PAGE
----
Duplic is broken down into three types of relations: echoic, copying text, and motor imitation. The echoic type of verbal behavior exactly repeats the verbal stimulus of another person. When a mother says the word “dog,” the child repeats “dog.” When a teacher says “Ra, re, ri” in speech therapy classes, a child repeats “Ra, re, ri!”. The echo reaction must fully correspond to the form and type of the verbal stimulus. If a verbal stimulus is a spoken word, then the echo-reaction; if it is a written text – its copying, and if it is a gesture – it’s a motor imitation (Cooper et al., 2019). The formal similarity occurs here when the verbal stimulus and the response affect the same sensory system and when there is a physical sense of resemblance. Point-to-point correspondence is provided by the similarity between verbal stimulus and response product.

Verbal Stimulus. Point-to-point correspondence.

Codic operant has two types of relations: taking dictations and textual. The former type implies interpreting verbal stimuli by converting them into text. Importantly, there is no need for a recipient to know or understand the meaning of the words. For example, having read the word “pillow,” a person probably does not know that this word in English means “pillow.” Moreover, a person can type the heard information in any form they want, for example, “DOG” or “dog.” This principle of point-to-point correspondence means that verbal stimulus corresponds to the response and vice versa (Cooper et al., 2019). This means that when a person sees a written word “dog,” they say “dog.”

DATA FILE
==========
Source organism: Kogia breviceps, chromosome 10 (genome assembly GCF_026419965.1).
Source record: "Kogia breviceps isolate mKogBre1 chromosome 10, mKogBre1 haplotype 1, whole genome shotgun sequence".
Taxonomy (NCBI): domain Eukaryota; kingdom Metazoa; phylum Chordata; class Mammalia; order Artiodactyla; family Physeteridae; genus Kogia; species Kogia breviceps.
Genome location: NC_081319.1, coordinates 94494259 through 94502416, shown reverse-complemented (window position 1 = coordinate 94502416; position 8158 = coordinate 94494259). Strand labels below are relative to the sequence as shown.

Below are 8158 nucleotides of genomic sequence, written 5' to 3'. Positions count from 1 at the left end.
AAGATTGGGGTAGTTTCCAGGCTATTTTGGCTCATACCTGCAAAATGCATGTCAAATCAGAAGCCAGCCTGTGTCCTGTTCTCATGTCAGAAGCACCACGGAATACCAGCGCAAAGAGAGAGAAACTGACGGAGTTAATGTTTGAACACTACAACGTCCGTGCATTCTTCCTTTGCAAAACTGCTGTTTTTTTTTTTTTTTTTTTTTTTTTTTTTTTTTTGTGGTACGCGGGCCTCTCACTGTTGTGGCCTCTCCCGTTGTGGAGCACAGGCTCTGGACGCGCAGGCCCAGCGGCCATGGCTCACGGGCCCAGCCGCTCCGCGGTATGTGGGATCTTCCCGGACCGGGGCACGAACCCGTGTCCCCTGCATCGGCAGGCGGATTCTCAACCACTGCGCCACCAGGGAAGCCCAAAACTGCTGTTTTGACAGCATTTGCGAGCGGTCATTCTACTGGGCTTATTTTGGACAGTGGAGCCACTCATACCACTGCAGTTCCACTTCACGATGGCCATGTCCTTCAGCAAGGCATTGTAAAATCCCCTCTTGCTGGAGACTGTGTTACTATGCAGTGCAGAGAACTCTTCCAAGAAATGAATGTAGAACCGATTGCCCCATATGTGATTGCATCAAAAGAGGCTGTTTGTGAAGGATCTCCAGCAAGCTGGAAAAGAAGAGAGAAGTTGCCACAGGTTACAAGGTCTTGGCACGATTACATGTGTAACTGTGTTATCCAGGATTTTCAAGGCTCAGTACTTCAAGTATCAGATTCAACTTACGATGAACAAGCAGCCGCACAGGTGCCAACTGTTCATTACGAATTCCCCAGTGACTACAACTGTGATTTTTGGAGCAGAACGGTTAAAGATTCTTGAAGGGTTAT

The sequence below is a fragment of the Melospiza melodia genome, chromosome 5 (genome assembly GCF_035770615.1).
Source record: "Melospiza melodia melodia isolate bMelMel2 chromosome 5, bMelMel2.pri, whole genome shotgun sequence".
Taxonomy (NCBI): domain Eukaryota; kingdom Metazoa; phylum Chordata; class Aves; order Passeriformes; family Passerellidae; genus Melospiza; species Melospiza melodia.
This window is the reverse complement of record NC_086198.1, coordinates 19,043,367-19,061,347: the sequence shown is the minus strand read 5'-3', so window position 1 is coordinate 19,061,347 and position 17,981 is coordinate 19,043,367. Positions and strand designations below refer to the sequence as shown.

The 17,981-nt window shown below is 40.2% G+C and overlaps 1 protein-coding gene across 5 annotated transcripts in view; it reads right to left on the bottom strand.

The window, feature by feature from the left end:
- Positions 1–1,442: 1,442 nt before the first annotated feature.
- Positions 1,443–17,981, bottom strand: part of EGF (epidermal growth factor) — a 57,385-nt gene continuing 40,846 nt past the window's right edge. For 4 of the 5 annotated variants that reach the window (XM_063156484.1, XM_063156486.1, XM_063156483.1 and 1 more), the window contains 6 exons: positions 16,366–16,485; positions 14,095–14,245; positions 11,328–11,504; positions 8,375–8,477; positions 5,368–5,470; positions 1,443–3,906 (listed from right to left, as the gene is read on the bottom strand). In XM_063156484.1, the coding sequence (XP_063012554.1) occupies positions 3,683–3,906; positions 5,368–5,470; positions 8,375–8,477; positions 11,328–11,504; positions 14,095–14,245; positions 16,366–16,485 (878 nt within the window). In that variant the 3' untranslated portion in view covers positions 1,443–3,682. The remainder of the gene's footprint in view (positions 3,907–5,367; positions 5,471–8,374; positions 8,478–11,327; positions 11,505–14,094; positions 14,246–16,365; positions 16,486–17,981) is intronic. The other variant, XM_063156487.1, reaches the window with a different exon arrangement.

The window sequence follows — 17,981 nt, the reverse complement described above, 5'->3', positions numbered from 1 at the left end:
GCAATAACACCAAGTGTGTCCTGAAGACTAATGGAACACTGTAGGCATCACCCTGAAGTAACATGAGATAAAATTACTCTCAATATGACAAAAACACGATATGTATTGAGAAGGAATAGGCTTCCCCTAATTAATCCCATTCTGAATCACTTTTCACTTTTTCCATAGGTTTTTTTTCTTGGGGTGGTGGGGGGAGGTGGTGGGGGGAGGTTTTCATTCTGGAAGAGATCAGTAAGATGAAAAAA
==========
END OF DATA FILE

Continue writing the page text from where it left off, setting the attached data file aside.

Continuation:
Verbal Stimulus

Intraverbal. This type of verbal reaction also occurs due to verbal stimuli but strictly does not correspond to them. When a child is asked the question, “Who is barking?” This type of verbal action is the basis of dialogue, as well as the translation of words from another language (Cooper et al., 2019). Hearing the word “mother” and saying “mother” in response is also an intraverbal action.

Unlike conventional perception, in which receptive and expressive speech is part of one continuum, in verbal behavior analysis, all speech reactions are independent functional units. Acquiring the skill to call water with the word “water” (tact-reaction) does not at all guarantee that one will get the skill to ask for water when one feels thirsty (mand-reaction). Furthermore, this will not mean that one will bring a glass of water according to the instructions “Bring a glass of water!” (listener behavior). The acquisition of all types of verbal skills must occur in parallel so that the entire repertoire of various functional units is combined into “speech.”


Cooper, J., Heron, T., & Heward, W. (2020). Applied behavior analysis (3rd ed.). Pearson UK.

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PsychologyWriting. 2023. "Skinner's Verbal Behavior as an Operant Paradigm." March 1, 2023.

1. PsychologyWriting. "Skinner's Verbal Behavior as an Operant Paradigm." March 1, 2023.


PsychologyWriting. "Skinner's Verbal Behavior as an Operant Paradigm." March 1, 2023.